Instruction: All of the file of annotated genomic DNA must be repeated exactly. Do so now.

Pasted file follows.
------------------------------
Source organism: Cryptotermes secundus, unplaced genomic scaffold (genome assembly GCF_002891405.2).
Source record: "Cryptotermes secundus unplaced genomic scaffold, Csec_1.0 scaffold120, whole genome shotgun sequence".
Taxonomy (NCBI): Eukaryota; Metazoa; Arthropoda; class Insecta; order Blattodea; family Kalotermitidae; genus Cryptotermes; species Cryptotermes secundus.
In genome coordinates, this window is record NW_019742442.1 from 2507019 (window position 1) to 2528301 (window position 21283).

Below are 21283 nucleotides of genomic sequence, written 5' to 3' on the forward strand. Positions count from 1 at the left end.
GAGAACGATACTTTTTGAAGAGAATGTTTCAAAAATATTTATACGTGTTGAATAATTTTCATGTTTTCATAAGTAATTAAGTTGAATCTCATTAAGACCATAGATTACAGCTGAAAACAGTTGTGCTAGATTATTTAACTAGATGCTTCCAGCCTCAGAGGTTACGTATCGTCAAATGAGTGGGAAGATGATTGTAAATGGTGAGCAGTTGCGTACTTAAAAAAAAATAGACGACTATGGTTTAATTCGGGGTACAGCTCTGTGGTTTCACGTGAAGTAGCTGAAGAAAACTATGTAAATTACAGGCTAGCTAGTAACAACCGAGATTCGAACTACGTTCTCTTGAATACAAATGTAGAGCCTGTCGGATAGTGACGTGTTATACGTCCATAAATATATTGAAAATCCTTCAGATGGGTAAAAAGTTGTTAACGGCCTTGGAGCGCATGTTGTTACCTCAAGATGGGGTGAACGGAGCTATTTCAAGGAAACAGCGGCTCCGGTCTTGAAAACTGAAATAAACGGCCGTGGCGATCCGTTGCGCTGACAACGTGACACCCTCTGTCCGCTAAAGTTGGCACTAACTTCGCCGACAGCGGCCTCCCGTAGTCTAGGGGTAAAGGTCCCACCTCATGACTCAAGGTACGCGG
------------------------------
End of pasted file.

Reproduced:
Source organism: Cryptotermes secundus, unplaced genomic scaffold (genome assembly GCF_002891405.2).
Source record: "Cryptotermes secundus unplaced genomic scaffold, Csec_1.0 scaffold120, whole genome shotgun sequence".
Taxonomy (NCBI): Eukaryota; Metazoa; Arthropoda; class Insecta; order Blattodea; family Kalotermitidae; genus Cryptotermes; species Cryptotermes secundus.
In genome coordinates, this window is record NW_019742442.1 from 2507019 (window position 1) to 2528301 (window position 21283).

Below are 21283 nucleotides of genomic sequence, written 5' to 3' on the forward strand. Positions count from 1 at the left end.
GAGAACGATACTTTTTGAAGAGAATGTTTCAAAAATATTTATACGTGTTGAATAATTTTCATGTTTTCATAAGTAATTAAGTTGAATCTCATTAAGACCATAGATTACAGCTGAAAACAGTTGTGCTAGATTATTTAACTAGATGCTTCCAGCCTCAGAGGTTACGTATCGTCAAATGAGTGGGAAGATGATTGTAAATGGTGAGCAGTTGCGTACTTAAAAAAAAATAGACGACTATGGTTTAATTCGGGGTACAGCTCTGTGGTTTCACGTGAAGTAGCTGAAGAAAACTATGTAAATTACAGGCTAGCTAGTAACAACCGAGATTCGAACTACGTTCTCTTGAATACAAATGTAGAGCCTGTCGGATAGTGACGTGTTATACGTCCATAAATATATTGAAAATCCTTCAGATGGGTAAAAAGTTGTTAACGGCCTTGGAGCGCATGTTGTTACCTCAAGATGGGGTGAACGGAGCTATTTCAAGGAAACAGCGGCTCCGGTCTTGAAAACTGAAATAAACGGCCGTGGCGATCCGTTGCGCTGACAACGTGACACCCTCTGTCCGCTAAAGTTGGCACTAACTTCGCCGACAGCGGCCTCCCGTAGTCTAGGGGTAAAGGTCCCACCTCATGACTCAAGGTACGCGG